I couldn't remember which question she asked as soon as I woke up.
Either way, it troubled me.
Oswald Chambers asks, "Has there been a point in your life which you now mark as your last day? Is there a place in your life to which you go back in memory with humility and overwhelming gratitude, so that you can honestly proclaim, 'Yes, it was then, at my 'white funeral,’ that I made an agreement with God.'"
My last day came in 1998. I had given my life to Christ in our basement on Vine Street at the age of five, and I earnestly believe that I was filled with the Holy Spirit at that time. I do not believe that I began the path to sanctification until 1998, one day in my bedroom in Alabama. The details are not important, but it happened. *Upon further thought, that's a silly thing to say. Of course, I was on the path to sanctification. I don't think I understood its importance until that day in Alabama.
Shortly thereafter, God proved his love to me by opening my eyes (literally) to a spiritual realm beyond my comprehension...and protecting me from it.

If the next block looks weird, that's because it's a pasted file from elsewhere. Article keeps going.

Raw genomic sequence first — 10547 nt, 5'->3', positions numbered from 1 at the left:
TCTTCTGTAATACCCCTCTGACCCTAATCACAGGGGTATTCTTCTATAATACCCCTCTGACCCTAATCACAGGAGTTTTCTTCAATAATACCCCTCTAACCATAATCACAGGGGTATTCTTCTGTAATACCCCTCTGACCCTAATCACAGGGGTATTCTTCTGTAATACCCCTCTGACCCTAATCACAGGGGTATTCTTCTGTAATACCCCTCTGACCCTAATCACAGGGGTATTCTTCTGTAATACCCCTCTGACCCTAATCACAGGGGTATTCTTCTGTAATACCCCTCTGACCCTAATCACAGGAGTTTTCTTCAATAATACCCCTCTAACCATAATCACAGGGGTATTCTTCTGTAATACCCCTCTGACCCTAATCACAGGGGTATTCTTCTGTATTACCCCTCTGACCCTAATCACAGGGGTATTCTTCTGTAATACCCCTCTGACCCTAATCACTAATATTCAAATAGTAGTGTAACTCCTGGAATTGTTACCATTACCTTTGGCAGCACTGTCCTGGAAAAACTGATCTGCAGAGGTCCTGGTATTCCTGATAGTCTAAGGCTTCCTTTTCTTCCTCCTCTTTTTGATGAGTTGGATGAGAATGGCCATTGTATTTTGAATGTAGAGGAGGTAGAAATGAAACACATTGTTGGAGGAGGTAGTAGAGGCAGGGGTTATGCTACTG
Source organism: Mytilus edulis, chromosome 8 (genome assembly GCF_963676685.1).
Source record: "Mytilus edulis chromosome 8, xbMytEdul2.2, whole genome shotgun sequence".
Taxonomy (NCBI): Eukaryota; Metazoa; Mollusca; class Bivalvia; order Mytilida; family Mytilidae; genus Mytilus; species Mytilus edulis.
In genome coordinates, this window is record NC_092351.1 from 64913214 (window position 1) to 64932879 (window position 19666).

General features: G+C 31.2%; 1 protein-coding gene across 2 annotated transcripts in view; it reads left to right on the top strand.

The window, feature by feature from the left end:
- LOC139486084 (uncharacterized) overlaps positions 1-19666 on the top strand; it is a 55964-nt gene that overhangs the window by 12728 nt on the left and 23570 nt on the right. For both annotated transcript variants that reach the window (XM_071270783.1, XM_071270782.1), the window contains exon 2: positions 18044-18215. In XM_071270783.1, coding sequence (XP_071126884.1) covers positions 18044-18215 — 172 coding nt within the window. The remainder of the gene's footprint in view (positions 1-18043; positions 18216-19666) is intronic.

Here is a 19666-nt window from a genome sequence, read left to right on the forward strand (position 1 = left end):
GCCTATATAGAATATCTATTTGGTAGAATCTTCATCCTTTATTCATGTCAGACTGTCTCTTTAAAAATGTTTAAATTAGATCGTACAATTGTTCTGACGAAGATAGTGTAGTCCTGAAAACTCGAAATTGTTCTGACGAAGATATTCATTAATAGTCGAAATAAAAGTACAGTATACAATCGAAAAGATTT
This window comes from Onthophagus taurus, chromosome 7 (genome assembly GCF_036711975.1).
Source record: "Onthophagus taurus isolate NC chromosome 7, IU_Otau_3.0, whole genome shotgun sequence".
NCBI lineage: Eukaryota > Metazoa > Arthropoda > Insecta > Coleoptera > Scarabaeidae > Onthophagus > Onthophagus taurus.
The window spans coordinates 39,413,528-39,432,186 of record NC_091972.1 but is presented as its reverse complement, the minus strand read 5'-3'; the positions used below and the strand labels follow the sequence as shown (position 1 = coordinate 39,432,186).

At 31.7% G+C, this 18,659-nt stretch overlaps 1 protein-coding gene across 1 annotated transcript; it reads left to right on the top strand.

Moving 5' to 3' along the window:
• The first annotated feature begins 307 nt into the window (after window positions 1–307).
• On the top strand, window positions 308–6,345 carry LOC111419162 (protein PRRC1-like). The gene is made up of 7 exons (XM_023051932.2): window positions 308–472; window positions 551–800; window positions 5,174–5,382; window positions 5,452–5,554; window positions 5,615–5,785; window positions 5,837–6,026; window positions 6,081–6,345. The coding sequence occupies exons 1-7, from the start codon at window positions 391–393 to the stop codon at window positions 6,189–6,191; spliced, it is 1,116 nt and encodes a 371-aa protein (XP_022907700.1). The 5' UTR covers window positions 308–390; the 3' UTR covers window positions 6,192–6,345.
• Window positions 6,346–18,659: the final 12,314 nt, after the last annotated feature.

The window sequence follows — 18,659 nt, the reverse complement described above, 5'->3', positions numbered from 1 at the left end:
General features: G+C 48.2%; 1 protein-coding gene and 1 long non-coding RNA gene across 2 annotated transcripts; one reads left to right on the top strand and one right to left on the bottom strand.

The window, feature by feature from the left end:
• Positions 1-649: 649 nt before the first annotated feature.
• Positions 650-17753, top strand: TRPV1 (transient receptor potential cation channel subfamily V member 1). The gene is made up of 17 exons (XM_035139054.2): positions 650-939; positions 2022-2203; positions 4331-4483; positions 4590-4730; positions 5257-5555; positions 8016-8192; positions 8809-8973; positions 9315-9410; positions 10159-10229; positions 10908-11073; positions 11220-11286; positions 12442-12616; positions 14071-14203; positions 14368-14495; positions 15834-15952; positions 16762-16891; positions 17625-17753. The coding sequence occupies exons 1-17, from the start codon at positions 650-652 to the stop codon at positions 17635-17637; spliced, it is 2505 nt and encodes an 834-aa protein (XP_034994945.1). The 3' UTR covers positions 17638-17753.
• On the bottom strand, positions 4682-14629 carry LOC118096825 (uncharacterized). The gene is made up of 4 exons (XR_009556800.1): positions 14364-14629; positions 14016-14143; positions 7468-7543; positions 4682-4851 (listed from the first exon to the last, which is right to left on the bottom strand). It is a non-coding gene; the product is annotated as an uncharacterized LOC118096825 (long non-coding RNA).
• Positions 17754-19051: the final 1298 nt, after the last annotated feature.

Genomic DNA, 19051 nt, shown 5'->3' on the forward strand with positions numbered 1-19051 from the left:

Chambers goes on to write,
When we talk about the call of God, we often forget the most important thing, namely, the nature of Him who calls [...] The call is the expression of the nature of the One who calls, and we can only recognize the call if that same nature is in us. The call of God is the expression of God’s nature, not ours. God providentially weaves the threads of His call through our lives, and only we can distinguish them. It is the threading of God’s voice directly to us over a certain concern, and it is useless to seek another person’s opinion of it.
The call of God is not a reflection of my nature; my personal desires and temperament are of no consideration. As long as I dwell on my own qualities and traits and think about what I am suited for, I will never hear the call of God. [...] The majority of us cannot hear anything but ourselves. And we cannot hear anything God says. But to be brought to the place where we can hear the call of God is to be profoundly changed.
I can see where God has woven the threads of His call through my life from the age of five, to seventeen, to my marriage at 23, and into the growth He has insisted upon in the last eight months as I prepare for my baby.
Over the past year, I've been continually asking..."Who am I in Christ?"
The bottom line? If you ask, God will answer you. It hurts, and it sucks, and it's intensely emotional, but it seems to be satisfying, comforting and RIGHT...I think. I'll let you know.